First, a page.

The Australian bushfires have affected me very personally. My parents live at Kalaru. It’s a small hamlet that sits between Bega and Tathra, which suffered from a large bushfire just 20 months ago. My husband and I have a holiday house at Bingie, 12 minutes south of Moruya. We built it 10 years ago, but we’ve owned the land ever since we moved in together – which is more years than I care to remember.
We enjoyed a Christmas week that was equal parts celebratory and relaxing, and anxious and off-kilter. It was happy because for the first time in 12 months both my adult sons were home. It was anxious because of the constant smoke and obsessive bushfire updates.
The kids and my husband drove back to Sydney on December 30th, and I set off – in thick smoke – down the Princess Highway to Kalaru to spend a few days with my parents. The following day, the townships of Cobargo and Quaama were destroyed by bushfire, literally hours after I drove through them. Mogo, to the north of us, was also razed. North Moruya was hit. Batemans Bay and southern coastal suburbs became war zones. Businesses I have shopped in for more than 20 years are now gone.
We spent the Wednesday of New Year’s Eve evacuated out of the bushfire zone – initially to Bega to hide out at the shopping centre. Then that became increasingly untenable due to my father’s dementia, so we dashed across the Jellat plain under a boiling red sky and thick smoke to the house of a friend which is fireproof. It was the most scared I’ve ever been in my life. There was something primal about the orange sky – it was impossible to comprehend it could be that red without flames bursting out from the trees.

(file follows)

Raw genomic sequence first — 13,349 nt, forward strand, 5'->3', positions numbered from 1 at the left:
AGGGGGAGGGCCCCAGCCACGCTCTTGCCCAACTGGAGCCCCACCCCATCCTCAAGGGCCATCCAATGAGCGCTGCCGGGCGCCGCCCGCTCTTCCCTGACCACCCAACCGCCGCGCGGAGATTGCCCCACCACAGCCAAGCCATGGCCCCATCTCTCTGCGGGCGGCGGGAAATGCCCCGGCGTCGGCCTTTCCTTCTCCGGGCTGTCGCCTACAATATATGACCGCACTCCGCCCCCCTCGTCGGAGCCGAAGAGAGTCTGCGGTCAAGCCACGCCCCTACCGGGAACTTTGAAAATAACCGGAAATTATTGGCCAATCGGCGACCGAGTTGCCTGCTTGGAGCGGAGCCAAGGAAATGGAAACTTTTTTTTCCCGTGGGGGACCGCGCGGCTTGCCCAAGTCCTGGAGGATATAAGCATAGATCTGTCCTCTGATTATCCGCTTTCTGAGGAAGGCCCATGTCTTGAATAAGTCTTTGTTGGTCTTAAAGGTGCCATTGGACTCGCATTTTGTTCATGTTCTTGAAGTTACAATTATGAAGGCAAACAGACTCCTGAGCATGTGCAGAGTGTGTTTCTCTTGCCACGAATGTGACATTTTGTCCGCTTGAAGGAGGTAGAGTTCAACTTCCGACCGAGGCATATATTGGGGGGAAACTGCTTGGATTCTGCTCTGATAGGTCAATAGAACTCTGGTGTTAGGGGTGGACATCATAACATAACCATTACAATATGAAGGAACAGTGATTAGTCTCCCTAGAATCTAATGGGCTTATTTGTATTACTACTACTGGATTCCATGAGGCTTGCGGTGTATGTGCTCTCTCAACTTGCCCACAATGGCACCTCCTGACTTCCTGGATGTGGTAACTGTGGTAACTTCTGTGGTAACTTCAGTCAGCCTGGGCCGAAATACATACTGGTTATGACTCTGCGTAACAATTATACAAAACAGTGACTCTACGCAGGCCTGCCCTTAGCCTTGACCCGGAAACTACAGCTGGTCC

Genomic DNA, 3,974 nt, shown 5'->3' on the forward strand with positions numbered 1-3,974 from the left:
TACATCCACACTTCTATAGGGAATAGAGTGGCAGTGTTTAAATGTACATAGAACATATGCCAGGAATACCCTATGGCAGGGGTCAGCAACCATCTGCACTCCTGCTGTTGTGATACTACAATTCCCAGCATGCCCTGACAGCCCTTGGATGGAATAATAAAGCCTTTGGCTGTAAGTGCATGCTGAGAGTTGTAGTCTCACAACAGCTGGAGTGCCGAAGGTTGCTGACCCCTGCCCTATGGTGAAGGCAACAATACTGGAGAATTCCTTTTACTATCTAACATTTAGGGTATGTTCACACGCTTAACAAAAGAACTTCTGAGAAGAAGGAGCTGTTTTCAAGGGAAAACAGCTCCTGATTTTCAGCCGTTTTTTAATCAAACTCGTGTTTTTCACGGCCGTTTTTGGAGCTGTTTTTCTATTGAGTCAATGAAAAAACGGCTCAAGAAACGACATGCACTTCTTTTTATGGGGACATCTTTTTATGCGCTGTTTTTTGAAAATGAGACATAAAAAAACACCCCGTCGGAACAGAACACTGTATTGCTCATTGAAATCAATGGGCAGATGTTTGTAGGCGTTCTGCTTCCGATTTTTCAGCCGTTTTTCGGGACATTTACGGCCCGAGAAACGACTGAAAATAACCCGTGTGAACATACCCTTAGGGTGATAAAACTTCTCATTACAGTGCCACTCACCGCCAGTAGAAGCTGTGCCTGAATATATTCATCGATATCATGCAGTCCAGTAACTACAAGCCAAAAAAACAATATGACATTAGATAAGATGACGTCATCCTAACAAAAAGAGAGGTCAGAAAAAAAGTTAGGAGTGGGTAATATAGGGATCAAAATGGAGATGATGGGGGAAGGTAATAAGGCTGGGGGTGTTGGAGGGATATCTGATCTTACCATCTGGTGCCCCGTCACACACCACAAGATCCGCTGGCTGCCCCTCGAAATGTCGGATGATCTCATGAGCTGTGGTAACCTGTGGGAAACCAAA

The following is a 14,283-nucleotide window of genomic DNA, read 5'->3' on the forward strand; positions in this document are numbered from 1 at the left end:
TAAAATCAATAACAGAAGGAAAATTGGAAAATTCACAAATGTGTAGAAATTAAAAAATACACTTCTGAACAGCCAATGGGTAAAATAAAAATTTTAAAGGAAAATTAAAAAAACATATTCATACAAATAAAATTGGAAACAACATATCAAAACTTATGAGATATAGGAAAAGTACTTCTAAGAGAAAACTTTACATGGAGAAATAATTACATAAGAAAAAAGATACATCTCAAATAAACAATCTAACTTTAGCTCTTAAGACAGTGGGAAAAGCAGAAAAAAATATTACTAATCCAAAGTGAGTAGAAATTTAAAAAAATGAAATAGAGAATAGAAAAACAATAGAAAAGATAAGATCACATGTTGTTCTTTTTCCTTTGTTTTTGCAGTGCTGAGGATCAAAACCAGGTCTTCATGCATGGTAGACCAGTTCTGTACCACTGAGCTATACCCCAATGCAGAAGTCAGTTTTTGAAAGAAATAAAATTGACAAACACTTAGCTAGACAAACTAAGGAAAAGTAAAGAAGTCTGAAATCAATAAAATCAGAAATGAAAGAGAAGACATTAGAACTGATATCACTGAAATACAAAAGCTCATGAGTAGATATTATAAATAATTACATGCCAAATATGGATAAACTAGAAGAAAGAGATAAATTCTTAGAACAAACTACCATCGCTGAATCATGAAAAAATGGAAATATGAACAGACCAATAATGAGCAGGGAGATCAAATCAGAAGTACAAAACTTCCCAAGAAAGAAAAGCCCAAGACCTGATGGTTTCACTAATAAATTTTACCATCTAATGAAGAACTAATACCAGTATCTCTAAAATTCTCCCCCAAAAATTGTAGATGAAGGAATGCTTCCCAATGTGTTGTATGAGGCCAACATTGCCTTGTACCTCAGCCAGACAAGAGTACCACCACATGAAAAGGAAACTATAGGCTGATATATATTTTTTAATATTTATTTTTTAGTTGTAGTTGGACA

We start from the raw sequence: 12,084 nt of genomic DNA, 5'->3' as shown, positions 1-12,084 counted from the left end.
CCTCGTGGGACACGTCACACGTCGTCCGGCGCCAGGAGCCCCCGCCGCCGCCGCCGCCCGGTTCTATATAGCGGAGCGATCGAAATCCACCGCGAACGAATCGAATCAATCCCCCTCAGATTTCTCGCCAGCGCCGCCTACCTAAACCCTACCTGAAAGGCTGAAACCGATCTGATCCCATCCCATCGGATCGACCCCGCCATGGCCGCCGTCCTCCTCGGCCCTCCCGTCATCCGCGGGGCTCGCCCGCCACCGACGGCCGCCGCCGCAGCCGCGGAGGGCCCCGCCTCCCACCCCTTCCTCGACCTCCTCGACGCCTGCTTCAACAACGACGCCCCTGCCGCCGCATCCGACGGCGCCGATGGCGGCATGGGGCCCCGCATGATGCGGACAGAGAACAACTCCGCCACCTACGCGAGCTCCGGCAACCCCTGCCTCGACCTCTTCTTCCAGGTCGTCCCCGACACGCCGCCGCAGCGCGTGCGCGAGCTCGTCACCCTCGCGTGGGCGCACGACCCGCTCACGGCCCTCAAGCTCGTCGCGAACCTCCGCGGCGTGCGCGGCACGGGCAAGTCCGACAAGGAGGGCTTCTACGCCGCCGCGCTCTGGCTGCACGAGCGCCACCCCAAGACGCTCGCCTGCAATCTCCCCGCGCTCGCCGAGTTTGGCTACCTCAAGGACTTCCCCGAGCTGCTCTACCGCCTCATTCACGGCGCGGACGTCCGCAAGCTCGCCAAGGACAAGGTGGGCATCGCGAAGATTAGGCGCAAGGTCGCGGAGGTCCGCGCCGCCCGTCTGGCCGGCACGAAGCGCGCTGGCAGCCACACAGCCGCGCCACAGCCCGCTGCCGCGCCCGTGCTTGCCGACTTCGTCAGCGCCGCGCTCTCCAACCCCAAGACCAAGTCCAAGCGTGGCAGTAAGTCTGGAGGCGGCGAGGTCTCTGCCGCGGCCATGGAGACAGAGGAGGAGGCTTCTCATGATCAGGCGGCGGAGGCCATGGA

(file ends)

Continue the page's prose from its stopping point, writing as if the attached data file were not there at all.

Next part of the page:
When I posted about it the following day on Facebook I was overwhelmed by messages from friends across Australia and around the world. What we faced as a family on a scale of one to 10 of bushfire disasters was not even a one – we were okay and as I said in the post, it was ‘only property’ that had been threatened, one of which was a holiday home. Everything was insured. First world problems, right?
To my surprise, it was my non-real estate friends who were adamant this was not the case. “No, it’s never ‘just property’,” wrote one. “Our homes are the hearts and souls of lives.”
And this, more than anything, made me realise there are real lessons for the real estate industry from these fires. Here what I think we should embrace:
Home really is where our hearts and souls live
It’s not the bricks and mortar – or weatherboard – that breaks our hearts when we think about our homes. It’s the families we’ve raised within those walls, the TV nights snuggled on the couch, the weekend barbeques, kids playing on the trampoline. It’s the loving, the fighting, the arguments over paint colour, the birthday parties, the photos of favourite moments on family holidays on mantels.
When homes burn down, it’s the artefacts of the memories that burn with them that we truly mourn. You can rebuild the walls. You can’t replace Nanna’s antique dresser, or the pre-digital baby photos, or the spot on the wall that the kids drew on with texta that never quite wore off. As an industry, we need to stop treating the property as a transaction and reconnect with the emotion of helping people to find – or leave – homes they love. These emotions and the ability to help people feel safe is stronger than any advertising campaign, which leads me to point 2.